Upon arriving at a local spinning studio for the first time, I stood alone noticing the social comradarie of the “regulars” around me. The instructor came over to greet me and asked if I had ever done spinning before; I responded yes.
She then walked around the room, stopping and chatting with a young woman in the back.
My eyes roamed to the clock as I noticed the class was supposed to start 10 minutes ago. I inwardly sighed since my kids were with a sitter and I hated to return home late. However, I was still grateful to be here because taking a fitness class is my way of self-care.
The instructor finally made her way to the front of the room, apologizing that she had a new playlist and wasn’t sure if it was going to be good or not. My confidence in this woman began to sink, but when she cranked on the music, Don’t Stop Believing by Journey belted out of the speakers. “Okay” I thought, “this is pretty good so far.”
However, she never stretched us out after the warm-up. And among other things, she also didn’t have us check our own intensity levels throughout the class, and never gave options to modify or reduce our intensity if needed.
Needless to say, having over 26 years of experience teaching group fitness classes, I have some particular standards. This instructor had both some good points and some improvements to make.
She inspired me to pass along my list of the 25 Ways to Spot a Lousy Instructor:
1. Doesn’t greet students.
A good teacher will greet students, make eye contact with them, and also ask if anyone is new to the class. They can then explain the class and find out if anyone needs any modifications.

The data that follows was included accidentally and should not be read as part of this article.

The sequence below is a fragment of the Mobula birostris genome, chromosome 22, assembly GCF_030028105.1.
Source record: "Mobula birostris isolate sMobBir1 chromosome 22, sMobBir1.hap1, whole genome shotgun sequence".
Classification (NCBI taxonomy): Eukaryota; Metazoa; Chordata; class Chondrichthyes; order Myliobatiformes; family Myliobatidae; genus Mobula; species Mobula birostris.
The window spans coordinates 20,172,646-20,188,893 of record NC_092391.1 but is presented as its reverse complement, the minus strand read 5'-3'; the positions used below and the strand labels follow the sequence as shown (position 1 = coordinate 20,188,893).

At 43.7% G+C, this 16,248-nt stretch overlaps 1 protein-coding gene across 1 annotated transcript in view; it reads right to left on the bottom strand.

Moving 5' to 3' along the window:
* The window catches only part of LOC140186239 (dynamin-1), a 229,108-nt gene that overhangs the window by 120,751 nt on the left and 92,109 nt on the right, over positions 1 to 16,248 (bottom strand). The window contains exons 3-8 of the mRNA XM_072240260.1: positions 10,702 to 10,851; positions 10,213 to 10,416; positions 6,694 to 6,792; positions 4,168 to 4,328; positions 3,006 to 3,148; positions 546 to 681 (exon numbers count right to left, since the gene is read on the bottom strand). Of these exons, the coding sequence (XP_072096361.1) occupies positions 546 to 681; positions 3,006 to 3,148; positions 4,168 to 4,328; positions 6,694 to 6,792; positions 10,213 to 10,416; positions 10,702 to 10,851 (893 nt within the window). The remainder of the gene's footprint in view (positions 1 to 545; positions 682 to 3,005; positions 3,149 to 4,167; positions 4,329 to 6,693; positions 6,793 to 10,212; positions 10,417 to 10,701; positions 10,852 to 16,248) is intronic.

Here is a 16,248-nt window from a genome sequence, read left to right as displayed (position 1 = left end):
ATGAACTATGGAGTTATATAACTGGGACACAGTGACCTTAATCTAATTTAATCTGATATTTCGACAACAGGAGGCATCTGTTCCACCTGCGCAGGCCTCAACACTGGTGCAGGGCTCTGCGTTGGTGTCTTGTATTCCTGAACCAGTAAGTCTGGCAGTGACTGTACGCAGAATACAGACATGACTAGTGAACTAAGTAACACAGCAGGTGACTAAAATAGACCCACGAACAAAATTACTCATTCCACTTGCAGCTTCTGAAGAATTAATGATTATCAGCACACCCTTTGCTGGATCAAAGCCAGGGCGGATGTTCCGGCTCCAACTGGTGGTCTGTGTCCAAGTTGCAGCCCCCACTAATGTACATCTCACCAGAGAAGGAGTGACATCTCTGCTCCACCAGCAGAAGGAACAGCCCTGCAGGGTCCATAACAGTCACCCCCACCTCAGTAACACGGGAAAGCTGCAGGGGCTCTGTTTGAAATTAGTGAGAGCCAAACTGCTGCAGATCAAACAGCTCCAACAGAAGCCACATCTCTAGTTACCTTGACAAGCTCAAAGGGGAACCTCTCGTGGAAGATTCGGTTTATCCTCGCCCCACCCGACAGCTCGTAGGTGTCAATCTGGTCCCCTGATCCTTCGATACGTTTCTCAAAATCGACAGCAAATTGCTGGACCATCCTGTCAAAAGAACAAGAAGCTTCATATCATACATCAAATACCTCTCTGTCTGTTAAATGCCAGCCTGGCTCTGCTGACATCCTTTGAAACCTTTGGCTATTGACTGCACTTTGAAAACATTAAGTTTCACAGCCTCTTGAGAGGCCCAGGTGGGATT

2. Repeatedly apologizes.
If I’m taking a class where the instructor apologizes for mistakes she’s making, I start to question her abilities.
3. Starts class late.
A good instructor will arrive early to classes to make sure equipment is working and have time to set up for class.
4. Ends class late.
I once went to a yoga class where the teacher would decide during the class that the students “needed more poses” so I never knew when the class would end! Ending class on a timely basis is respectful of others’ schedules.
5. Chats about personal life.
I have heard instructors complain about their kids being sick or personal issues with their spouse. A good instructor will leave their personal issues at the door.
6. Picks favorite students.
I recall going to a class where one of the students had just celebrated their 50th Yes, this is a reason to congratulate, however, the instructor spent 10 minutes in the middle of the class chatting about the party.
Not only did I feel left out because I wasn’t a regular in the class and had no idea who they were, but I was irritated because I felt I was not getting my money’s worth. A good instructor makes everyone feel welcome.
7. Makes the class about competition, whether against yourself or others.
If you go to a class where the drill sargeant instructor is yelling at you to “Push harder!” or “Do more!” you may be setting yourself up for potential injury or even leave feeling more stressed than when you arrived. Recognizing that everyone comes from a different fitness base with individualized goals is a necessary skill for a good instructor.
8. Doesn’t offer modifications.
A good instructor will provide modifications for different intensity levels and also make suggestions if someone is taking care of an injury.
9. Doesn’t stretch.
I’ve taken lunch time classes where students zip out of the class and the instructor makes stretching optional. A good instructor will leave time at the end of class to properly stretch muscle groups worked to help reduce soreness, improve flexibility, and reduce injury.
10. Works with bad equipment.